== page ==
One of the interesting things about the technological world is that new, precise terminology develops really quickly. This can be confusing and a barrier to understanding things, but when it bleeds over into culture surrounding technology (e.g. newsgroups back in the day and social networking sites now), there’s great jargon that really captures cultural phenomenon.  Today, I learned the term “mansplain” through meta-comments about a blog post.  Urban Dictionary defines “mainsplain” as:

To explain in a patronizing manner, assuming total ignorance on the part of those listening. The mansplainer is often shocked and hurt when their mansplanation is not taken as absolute fact, criticized or even rejected altogether.

I’ve definitely been guilty of this.  The example that weighs heavily in my memory happened on a trip back home during my freshman year of college.  I had just participated in reading Naomi Wolf’s “The Beauty Myth” as part of a university-wide reading program.  It was really an eye-opening book for me because it described cultural pressures and beauty standards that, as a man, I really didn’t have to think about or deal with.  I was excited by my new-found consciousness and filled with moral outrage about the injustice of gendered beauty standards.  On my trip back, I went with my family to one of my brother’s quiz bowl competitions.  In talking with one of his female teammates, the subject shifted to gender and appearance.  I began to describe “The Beauty Myth” and how culture and mass media oppressed women and suggested that she read the book.  My brother’s teammate cut me off.  “I don’t read that dykey stuff,” she replied shortly.

Until recently, this story sat in my mind as an example of how ideas that restrict someone can be internalized, but now I see it as a possible response to my mansplaining.  Surely, a young woman participating in an intellectual competition, thick with geeky connotations, where women were definitely in the minority didn’t need to have gendered double standards explained to her.  This kind of mansplaining seems particularly problematic because it’s pedantically clobbering someone about issues of gender.  This is easy for me, and likely other men, to do because part of male privilege and the expectations and behaviors that perpetuate it is that men aren’t supposed to think about how our lives are mediataed by gender.  So, it’s a lot easier to try to front with presumed expertise when we learn about how gender works in our society from books or descriptions of other people’s experience than to describe and analyze our own experiences with gender.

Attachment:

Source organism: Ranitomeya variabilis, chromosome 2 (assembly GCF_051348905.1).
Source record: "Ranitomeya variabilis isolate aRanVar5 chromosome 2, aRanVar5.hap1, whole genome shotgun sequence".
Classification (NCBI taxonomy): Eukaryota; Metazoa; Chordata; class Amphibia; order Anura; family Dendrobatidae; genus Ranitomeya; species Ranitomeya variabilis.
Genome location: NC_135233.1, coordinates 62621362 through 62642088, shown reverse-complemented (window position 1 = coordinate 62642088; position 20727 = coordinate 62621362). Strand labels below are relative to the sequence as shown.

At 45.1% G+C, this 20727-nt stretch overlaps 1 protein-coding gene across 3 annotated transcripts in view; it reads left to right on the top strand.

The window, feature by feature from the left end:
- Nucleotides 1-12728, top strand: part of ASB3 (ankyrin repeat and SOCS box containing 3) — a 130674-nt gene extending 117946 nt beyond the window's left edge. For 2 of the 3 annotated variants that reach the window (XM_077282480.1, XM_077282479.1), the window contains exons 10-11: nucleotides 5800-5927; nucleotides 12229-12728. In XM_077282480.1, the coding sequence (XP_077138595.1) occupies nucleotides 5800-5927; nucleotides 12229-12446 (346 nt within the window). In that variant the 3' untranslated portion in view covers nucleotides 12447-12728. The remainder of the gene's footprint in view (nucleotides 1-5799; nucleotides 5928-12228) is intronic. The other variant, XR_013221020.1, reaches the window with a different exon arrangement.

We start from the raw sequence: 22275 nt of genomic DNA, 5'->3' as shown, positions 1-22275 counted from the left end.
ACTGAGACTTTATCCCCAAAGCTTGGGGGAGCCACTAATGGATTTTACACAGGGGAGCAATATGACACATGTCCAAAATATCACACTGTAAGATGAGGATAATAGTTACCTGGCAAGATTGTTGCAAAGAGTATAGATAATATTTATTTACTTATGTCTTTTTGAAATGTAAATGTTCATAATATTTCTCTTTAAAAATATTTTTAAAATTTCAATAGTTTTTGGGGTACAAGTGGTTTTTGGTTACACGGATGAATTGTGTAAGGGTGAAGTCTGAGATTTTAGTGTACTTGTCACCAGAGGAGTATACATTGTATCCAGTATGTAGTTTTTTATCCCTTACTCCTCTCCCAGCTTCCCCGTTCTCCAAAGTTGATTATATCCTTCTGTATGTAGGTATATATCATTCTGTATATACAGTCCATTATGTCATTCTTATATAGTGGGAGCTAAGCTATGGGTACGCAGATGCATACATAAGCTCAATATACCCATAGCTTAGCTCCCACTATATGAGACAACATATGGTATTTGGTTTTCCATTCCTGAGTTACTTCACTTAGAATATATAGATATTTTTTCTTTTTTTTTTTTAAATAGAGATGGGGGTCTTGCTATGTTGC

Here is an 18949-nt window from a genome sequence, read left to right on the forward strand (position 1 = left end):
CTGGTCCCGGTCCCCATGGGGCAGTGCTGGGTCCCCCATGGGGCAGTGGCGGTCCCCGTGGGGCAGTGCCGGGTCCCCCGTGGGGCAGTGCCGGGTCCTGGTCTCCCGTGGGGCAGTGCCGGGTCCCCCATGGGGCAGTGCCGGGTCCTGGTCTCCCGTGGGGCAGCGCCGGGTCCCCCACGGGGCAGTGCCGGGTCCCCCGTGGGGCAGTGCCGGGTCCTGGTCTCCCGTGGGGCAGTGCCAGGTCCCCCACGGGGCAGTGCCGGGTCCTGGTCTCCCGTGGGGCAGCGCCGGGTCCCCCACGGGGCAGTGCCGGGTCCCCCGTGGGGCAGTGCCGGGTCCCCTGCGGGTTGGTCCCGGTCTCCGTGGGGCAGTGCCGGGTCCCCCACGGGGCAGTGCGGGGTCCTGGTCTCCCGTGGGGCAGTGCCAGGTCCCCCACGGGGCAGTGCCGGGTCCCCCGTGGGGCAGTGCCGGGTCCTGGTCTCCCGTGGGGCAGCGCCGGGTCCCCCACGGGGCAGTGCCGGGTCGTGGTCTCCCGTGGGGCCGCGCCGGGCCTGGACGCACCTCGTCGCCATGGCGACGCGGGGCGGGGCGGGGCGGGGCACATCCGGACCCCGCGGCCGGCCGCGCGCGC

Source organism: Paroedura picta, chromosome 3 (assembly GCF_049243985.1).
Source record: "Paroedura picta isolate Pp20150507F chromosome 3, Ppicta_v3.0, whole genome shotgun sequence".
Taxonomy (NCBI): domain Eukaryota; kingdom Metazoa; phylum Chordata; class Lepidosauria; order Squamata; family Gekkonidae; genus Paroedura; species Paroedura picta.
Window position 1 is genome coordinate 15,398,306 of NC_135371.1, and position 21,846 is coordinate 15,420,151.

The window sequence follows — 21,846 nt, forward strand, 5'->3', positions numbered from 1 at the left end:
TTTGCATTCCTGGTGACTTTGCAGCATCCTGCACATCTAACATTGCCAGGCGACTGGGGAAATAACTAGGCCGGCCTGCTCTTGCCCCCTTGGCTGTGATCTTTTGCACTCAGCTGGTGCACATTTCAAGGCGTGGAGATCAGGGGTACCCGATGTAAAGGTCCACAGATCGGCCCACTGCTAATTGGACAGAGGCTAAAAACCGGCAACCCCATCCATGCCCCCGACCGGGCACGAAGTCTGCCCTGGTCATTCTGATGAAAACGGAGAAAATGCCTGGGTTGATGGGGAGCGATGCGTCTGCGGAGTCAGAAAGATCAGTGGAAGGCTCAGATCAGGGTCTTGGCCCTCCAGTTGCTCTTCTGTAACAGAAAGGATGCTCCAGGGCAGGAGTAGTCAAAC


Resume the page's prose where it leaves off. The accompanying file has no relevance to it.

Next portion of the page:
What is the remedy?  It seems so difficult when I feel conditioned to mansplained. The familiar elementary school report is just one example of how our culture values singular expertise on a subject and assumes that the non-expert doesn’t have anything to contribute to the teaching or learning process.  I feel like I get most of my validation from the things that I do that are perceived as having the most exclusive knowledge.  Do I get validation because I enjoy writing computer programs or do I write computer programs because it’s something that is culturally perceived as challenging and talent-requiring?  What can individuals do with skills or knowledge other than demonstrate their expertise?